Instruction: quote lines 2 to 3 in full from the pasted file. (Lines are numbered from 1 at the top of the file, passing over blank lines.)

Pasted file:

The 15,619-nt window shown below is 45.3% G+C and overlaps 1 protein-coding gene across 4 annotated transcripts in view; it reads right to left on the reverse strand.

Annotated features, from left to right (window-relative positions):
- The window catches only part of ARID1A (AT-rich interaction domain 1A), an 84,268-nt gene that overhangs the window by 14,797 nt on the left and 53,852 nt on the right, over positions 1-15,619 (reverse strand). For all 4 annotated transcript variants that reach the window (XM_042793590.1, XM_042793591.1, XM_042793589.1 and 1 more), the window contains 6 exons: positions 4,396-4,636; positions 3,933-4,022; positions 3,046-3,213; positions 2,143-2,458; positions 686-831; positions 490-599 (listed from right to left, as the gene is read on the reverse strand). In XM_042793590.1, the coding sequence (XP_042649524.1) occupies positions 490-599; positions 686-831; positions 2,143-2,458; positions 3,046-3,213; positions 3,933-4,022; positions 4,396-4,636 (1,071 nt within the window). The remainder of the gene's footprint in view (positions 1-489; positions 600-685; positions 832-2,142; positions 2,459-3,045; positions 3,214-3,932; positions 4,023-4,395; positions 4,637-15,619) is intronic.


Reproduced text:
Annotated features, from left to right (window-relative positions):
- The window catches only part of ARID1A (AT-rich interaction domain 1A), an 84,268-nt gene that overhangs the window by 14,797 nt on the left and 53,852 nt on the right, over positions 1-15,619 (reverse strand). For all 4 annotated transcript variants that reach the window (XM_042793590.1, XM_042793591.1, XM_042793589.1 and 1 more), the window contains 6 exons: positions 4,396-4,636; positions 3,933-4,022; positions 3,046-3,213; positions 2,143-2,458; positions 686-831; positions 490-599 (listed from right to left, as the gene is read on the reverse strand). In XM_042793590.1, the coding sequence (XP_042649524.1) occupies positions 490-599; positions 686-831; positions 2,143-2,458; positions 3,046-3,213; positions 3,933-4,022; positions 4,396-4,636 (1,071 nt within the window). The remainder of the gene's footprint in view (positions 1-489; positions 600-685; positions 832-2,142; positions 2,459-3,045; positions 3,214-3,932; positions 4,023-4,395; positions 4,637-15,619) is intronic.